"It doesn't matter what happens next, it's not going to bother me."
I confidently exercised my faith aloud to the disbelieving passenger next to me. He snorted, as though he understood something I didn't.
"We'll see about that."
My husband and I'd been up since three in the morning to catch three different planes which would eventually land us back into the arms of our three waiting children. And they'd been waiting more than a couple of weeks for our return from the mission field.
But as God had arranged it, our second flight was delayed at take-off—delayed by more than an hour—and the likelihood of us making our last connection had nothing to do with the concept of being "likely" at all.
Despite the groans and sighs coming from the surrounding seats—including the one just next to me—I was determined to stay faithful. I would not to be shaken by the situation. I knew that this was out of my control. And what's out of my control is squarely in the control of the One I trust most. So I grinned a secret grin, trusting that God had my day mapped out.
I reflected how, over the past several months of ministry and service, God had really been teaching me about listening, exercising faith, and walking in obedience. In fact, I was delighted to be tested in such a way. And despite the fact we hadn't physically departed, felt a sense of spiritual "arrival." I relished the sense that maybe, just maybe, I was getting the hang of this faith-thing.
After more than an hour, our plane finally found its way into the sky, and we were soon settling into the next airport. Despite our late arrival, I knew God would work everything out accordingly, and that my faith would shine as a stellar beacon in the dark and disbelieving mind of my spouse.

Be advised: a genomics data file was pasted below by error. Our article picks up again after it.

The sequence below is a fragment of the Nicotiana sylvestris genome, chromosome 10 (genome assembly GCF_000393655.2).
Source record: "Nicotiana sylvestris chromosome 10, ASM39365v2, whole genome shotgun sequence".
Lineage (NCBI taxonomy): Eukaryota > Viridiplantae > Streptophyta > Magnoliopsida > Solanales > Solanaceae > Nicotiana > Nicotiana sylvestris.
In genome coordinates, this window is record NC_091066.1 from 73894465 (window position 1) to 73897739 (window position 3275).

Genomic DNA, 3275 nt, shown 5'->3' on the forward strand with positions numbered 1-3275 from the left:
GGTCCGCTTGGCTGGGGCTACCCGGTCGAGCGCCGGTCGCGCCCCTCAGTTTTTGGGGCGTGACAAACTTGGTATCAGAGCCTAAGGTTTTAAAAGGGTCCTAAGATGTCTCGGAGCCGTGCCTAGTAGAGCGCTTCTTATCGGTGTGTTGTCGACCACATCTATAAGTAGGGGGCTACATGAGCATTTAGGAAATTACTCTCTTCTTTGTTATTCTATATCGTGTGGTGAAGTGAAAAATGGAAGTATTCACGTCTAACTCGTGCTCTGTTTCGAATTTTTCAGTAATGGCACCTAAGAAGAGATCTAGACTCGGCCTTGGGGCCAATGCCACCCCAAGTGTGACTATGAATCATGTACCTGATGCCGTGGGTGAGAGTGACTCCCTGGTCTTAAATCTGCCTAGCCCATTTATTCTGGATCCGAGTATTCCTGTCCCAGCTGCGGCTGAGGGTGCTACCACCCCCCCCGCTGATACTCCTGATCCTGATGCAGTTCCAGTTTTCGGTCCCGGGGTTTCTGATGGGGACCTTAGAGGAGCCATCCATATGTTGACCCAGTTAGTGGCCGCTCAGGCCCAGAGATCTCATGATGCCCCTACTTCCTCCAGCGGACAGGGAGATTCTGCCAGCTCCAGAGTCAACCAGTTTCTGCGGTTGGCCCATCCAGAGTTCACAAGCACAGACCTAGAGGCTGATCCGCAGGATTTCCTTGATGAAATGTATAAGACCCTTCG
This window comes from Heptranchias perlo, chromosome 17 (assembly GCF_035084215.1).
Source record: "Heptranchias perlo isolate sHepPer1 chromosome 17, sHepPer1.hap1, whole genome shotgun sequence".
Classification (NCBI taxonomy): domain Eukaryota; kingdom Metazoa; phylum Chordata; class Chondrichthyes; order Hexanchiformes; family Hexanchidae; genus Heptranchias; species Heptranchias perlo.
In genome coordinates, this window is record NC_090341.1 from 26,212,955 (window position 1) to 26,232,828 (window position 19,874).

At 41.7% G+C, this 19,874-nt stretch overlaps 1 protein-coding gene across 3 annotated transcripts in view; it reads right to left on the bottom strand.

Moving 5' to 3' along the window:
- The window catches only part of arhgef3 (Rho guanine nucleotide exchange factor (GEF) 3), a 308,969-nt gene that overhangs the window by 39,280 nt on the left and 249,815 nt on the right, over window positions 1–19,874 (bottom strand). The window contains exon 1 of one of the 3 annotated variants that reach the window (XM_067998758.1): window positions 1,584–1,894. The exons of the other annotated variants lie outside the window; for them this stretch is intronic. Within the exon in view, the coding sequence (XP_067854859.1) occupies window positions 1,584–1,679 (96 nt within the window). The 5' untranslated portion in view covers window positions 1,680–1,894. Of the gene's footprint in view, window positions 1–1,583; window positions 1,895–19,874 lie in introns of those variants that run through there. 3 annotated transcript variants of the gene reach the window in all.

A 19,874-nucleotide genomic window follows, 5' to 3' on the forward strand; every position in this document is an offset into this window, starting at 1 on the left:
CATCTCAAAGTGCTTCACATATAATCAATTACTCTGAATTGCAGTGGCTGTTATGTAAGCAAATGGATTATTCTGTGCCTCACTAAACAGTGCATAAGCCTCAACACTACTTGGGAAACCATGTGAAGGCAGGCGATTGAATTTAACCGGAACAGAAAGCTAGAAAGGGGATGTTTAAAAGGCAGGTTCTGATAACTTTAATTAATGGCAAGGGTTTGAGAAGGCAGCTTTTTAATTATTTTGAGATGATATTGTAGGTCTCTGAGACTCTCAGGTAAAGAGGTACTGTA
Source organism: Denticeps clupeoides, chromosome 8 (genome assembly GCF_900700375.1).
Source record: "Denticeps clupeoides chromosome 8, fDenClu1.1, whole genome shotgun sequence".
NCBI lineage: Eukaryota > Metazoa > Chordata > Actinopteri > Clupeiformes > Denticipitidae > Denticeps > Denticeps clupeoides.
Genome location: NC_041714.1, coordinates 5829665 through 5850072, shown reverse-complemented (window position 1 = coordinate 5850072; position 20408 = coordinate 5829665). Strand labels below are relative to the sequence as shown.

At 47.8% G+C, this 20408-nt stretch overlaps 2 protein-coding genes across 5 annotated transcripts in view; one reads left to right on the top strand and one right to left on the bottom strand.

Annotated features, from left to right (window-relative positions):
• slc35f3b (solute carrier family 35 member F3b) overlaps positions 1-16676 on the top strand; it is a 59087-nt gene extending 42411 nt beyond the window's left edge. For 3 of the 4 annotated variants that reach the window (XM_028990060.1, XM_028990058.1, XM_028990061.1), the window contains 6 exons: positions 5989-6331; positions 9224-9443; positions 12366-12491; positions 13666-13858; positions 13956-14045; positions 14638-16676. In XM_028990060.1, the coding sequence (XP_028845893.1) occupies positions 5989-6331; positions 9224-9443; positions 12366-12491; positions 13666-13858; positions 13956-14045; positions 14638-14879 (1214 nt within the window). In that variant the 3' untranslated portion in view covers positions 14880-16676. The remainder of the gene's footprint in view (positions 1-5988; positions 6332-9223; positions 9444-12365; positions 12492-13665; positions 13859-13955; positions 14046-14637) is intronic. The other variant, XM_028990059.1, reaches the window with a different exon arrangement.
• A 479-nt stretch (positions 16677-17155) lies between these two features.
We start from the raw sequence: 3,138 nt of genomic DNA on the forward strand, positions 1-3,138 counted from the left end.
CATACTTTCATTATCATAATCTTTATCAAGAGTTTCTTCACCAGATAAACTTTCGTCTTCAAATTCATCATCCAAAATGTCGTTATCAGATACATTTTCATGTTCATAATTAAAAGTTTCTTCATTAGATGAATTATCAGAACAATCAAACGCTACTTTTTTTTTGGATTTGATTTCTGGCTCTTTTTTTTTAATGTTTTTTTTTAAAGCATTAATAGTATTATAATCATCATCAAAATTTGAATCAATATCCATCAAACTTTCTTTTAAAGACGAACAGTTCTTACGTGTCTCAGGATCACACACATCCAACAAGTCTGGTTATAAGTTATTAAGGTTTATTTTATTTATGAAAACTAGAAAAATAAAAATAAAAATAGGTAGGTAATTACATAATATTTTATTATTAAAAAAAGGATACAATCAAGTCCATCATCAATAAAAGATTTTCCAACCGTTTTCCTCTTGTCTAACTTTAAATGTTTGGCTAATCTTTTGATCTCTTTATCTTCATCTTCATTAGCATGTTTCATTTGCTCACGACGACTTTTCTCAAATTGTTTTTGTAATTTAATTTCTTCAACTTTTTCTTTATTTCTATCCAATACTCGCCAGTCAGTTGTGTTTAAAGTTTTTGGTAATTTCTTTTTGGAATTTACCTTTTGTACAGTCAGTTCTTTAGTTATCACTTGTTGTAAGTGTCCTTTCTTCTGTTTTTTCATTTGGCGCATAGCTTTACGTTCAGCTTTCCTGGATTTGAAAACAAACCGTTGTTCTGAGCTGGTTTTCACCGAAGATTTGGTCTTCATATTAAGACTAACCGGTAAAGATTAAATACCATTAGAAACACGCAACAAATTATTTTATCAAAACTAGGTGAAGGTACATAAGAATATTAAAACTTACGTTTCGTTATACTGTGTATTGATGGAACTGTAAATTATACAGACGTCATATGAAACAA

Getting off the plane, we were directed to the service desk. And while we were waiting I could hear the attendants helping the customers in front of us…helping them find hotels for the evening and new flights in the morning. But that just wasn't the help I was looking for. So while I waited, I started praying my big-faith prayers.
God, make a way that only you can make. God, do a miracle right here! God, show up big-time; I'm waiting!
I shut my eyes while I prayed, and I didn't care who watched. I was mustering faith; I was scraping it from deep within. But it wasn't that far of a reach; my faith was shallow. And where it ended, I hit into something else hidden just below: some ugly pride. Dressed in my faith-filled prayers, thoughts like these were swirling around: let my faith-talk be justified here. Let me have the satisfaction of knowing I was right, that you'd work everything out the way I thought you would. Please don't embarrass me in front of my husband!
But he didn't need to embarrass me; I can do that myself. At the service desk, my calm exterior greeted the attendant. Her calm exterior met mine as she explained our situation in words I didn't want to hear. My less-than-dainty anger met her still calm exterior. These were followed by a flood of tears—all of which landed on her still…calm…exterior. No matter what I said, or did, I was going no where. I was being…grounded.
I had heard Jennifer Rothschild say this just a few days before: Faith grounds you. So when you get that feeling—-that "I'm flying so high" kind of attitude—you can bet you're headed for a grounding.
And there I was. Grounded. Embarrassed. Confused.
I don't know how she remained so calm. Or better—how Steve did. He'd agreed to let me do the talking (and yelling and crying), probably to reassure me that, indeed, I'd tried everything. When it was over, I kept over looking at him; I searched his face. Searched for something smug; a belittling glint in the eye. But it wasn't to be found. He let me be myself, and when I'd barked and cried out the last of my frustrations, he took my hand and headed to our hotel. He even bought me dinner.
Days later, I still searched for the meaning of it all. Why did God keep us from our kids another day? Why this end to a great trip? Why did everything start so smooth end so rough? Maybe there was some danger God was preventing. That's it! Maybe some catastrophic, life-threatening barrier stood in the way, and God redirected us around it. And someday, when I get to heaven, I'll understand God's detour that day.
Or maybe I don't have to wait that long.
How does your faith "ground" you? How does it keep you from thinking more highly of yourself than you ought to? And how does it keep you focused on God in the midst of your circumstances?